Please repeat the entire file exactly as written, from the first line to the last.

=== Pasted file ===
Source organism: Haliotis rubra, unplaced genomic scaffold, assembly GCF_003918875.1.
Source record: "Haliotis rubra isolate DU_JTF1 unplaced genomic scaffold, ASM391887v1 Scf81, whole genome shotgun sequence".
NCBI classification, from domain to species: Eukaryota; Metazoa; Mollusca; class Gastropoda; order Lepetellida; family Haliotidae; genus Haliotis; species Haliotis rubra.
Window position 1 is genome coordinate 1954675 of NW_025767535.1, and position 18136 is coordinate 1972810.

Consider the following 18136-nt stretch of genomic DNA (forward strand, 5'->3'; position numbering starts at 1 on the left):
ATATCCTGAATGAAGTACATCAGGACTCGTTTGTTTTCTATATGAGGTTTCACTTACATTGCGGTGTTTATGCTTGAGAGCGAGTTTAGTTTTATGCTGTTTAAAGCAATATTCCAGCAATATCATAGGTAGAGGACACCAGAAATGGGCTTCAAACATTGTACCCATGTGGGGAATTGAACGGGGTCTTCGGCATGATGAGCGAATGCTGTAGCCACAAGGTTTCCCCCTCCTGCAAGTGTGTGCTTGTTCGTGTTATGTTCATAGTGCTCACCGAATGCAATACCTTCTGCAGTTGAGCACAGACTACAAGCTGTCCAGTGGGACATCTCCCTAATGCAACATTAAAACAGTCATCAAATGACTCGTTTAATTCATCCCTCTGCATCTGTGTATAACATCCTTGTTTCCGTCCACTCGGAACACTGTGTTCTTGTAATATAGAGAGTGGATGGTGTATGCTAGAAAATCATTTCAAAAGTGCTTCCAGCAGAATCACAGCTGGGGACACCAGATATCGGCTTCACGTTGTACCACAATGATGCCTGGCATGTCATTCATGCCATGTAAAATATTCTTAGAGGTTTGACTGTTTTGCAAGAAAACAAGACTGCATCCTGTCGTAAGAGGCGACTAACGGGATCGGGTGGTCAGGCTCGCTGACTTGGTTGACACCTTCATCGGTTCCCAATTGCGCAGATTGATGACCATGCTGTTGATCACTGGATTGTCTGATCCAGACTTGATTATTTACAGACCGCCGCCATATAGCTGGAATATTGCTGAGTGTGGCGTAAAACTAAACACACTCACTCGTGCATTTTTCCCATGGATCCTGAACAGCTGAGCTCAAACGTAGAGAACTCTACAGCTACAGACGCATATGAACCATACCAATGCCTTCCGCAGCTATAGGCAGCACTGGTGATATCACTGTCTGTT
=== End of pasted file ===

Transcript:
Source organism: Haliotis rubra, unplaced genomic scaffold, assembly GCF_003918875.1.
Source record: "Haliotis rubra isolate DU_JTF1 unplaced genomic scaffold, ASM391887v1 Scf81, whole genome shotgun sequence".
NCBI classification, from domain to species: Eukaryota; Metazoa; Mollusca; class Gastropoda; order Lepetellida; family Haliotidae; genus Haliotis; species Haliotis rubra.
Window position 1 is genome coordinate 1954675 of NW_025767535.1, and position 18136 is coordinate 1972810.

Consider the following 18136-nt stretch of genomic DNA (forward strand, 5'->3'; position numbering starts at 1 on the left):
ATATCCTGAATGAAGTACATCAGGACTCGTTTGTTTTCTATATGAGGTTTCACTTACATTGCGGTGTTTATGCTTGAGAGCGAGTTTAGTTTTATGCTGTTTAAAGCAATATTCCAGCAATATCATAGGTAGAGGACACCAGAAATGGGCTTCAAACATTGTACCCATGTGGGGAATTGAACGGGGTCTTCGGCATGATGAGCGAATGCTGTAGCCACAAGGTTTCCCCCTCCTGCAAGTGTGTGCTTGTTCGTGTTATGTTCATAGTGCTCACCGAATGCAATACCTTCTGCAGTTGAGCACAGACTACAAGCTGTCCAGTGGGACATCTCCCTAATGCAACATTAAAACAGTCATCAAATGACTCGTTTAATTCATCCCTCTGCATCTGTGTATAACATCCTTGTTTCCGTCCACTCGGAACACTGTGTTCTTGTAATATAGAGAGTGGATGGTGTATGCTAGAAAATCATTTCAAAAGTGCTTCCAGCAGAATCACAGCTGGGGACACCAGATATCGGCTTCACGTTGTACCACAATGATGCCTGGCATGTCATTCATGCCATGTAAAATATTCTTAGAGGTTTGACTGTTTTGCAAGAAAACAAGACTGCATCCTGTCGTAAGAGGCGACTAACGGGATCGGGTGGTCAGGCTCGCTGACTTGGTTGACACCTTCATCGGTTCCCAATTGCGCAGATTGATGACCATGCTGTTGATCACTGGATTGTCTGATCCAGACTTGATTATTTACAGACCGCCGCCATATAGCTGGAATATTGCTGAGTGTGGCGTAAAACTAAACACACTCACTCGTGCATTTTTCCCATGGATCCTGAACAGCTGAGCTCAAACGTAGAGAACTCTACAGCTACAGACGCATATGAACCATACCAATGCCTTCCGCAGCTATAGGCAGCACTGGTGATATCACTGTCTGTT